Nortel and Lucent had one other huge issue that Cisco never has had.  They ran for their first 100 or so years as part of a monopoly.  They never really effectively became good competitive businesses in a general market.



Pete Baldwin 12/5/2012 | 4:58:53 PM
re: Chambers Promises a Simpler Cisco

Interesting read. I haven't gone through the guy's posts on new management -- and I have to admit I'm a little suspicious; I don't trust the squishy practice of spouting new management philosophies just because a couple of case studies happen to have worked.

But he's at least half right: bean-counting has taken too much priority in business. Too many businesses seem to be run by the accountants and lawyers, and the craft of what they do suffers.

Kind of ironic that he lists Cisco under "traditional management."

InaUniverse wrote:


&gt; JC also looks like he needs a haircut.

&gt; Have a read at the following:

&gt; http://blogs.forbes.com/stevedenning/2011/07/16/why-is-the-world-run-by-bean-counters/?partner=yahootix

inauniversefarfaraway 12/5/2012 | 4:58:53 PM
re: Chambers Promises a Simpler Cisco

It would be interesting to ask engineers about whether they think the wrong decisions keep being made, precisely because "old world" managements' day is done. Maybe this could be part of an IEEE survey, seems more relevant than pay.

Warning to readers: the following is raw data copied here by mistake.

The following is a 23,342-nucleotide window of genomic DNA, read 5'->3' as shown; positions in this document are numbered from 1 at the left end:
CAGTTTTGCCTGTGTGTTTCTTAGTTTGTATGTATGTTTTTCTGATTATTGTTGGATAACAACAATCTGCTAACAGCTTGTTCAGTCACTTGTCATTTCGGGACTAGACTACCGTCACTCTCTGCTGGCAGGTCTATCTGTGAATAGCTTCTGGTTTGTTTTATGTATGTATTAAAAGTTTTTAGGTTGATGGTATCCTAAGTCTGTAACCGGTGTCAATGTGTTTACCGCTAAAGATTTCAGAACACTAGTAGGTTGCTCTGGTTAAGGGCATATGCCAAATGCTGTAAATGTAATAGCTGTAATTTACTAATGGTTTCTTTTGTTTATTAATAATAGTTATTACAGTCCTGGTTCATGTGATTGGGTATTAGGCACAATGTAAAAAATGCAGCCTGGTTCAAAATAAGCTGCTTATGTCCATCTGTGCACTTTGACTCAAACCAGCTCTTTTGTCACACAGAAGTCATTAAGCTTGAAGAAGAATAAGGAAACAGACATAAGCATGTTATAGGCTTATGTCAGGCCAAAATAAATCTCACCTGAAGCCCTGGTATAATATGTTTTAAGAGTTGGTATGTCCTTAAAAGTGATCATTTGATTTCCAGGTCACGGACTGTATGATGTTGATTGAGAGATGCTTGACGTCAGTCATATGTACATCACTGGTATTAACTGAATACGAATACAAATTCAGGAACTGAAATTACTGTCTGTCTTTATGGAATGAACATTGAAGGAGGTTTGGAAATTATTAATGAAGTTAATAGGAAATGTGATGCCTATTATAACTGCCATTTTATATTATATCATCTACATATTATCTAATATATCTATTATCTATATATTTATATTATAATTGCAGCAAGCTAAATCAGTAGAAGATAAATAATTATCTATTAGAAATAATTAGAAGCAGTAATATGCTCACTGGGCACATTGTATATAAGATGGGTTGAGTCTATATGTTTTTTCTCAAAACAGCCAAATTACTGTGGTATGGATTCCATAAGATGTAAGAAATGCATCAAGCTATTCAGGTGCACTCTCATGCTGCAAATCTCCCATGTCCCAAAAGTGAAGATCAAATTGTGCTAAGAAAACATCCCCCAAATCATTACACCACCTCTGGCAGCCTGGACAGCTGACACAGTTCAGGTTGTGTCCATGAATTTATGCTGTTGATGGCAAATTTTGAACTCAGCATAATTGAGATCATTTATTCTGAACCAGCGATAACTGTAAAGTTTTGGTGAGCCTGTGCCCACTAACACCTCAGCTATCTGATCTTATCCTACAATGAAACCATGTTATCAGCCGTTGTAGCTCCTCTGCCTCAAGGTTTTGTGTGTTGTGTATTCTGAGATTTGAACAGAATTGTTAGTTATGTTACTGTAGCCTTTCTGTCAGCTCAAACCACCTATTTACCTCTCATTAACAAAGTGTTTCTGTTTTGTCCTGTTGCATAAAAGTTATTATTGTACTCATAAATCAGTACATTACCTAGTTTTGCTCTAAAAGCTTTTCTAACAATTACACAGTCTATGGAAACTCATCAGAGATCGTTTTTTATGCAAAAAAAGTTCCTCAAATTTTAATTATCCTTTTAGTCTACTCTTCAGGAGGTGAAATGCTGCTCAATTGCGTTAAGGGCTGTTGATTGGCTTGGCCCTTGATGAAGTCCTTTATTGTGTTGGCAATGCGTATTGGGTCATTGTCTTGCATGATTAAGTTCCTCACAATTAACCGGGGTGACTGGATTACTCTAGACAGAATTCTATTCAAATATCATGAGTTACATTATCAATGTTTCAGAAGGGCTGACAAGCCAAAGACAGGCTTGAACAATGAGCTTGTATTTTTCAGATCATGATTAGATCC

Another interesting experiment is to ask former Nortel employees who are working at Cisco how the company "feels". Astounding that some would say that it is exactly the way Nortel was before the fall...

Yes, it's a big disappointment that Cisco has also turned to the dark side. Evil was in it's genesis, it could not rid itself of the bad seed. It is like watching kids when they see Annakin turn to the dark side and they go sooo quiet. What a riot that is!

This is great news, if the "fuzzy new boss" is just the same as the old boss, they will crash and burn just the same.&nbsp;

Breaking news: Cisco lays off a bunch... The begining of the end.

That seems very "traditional management" to most people.

inauniversefarfaraway 12/5/2012 | 4:58:59 PM
re: Chambers Promises a Simpler Cisco

JC also looks like he needs a haircut.

Have a read at the following: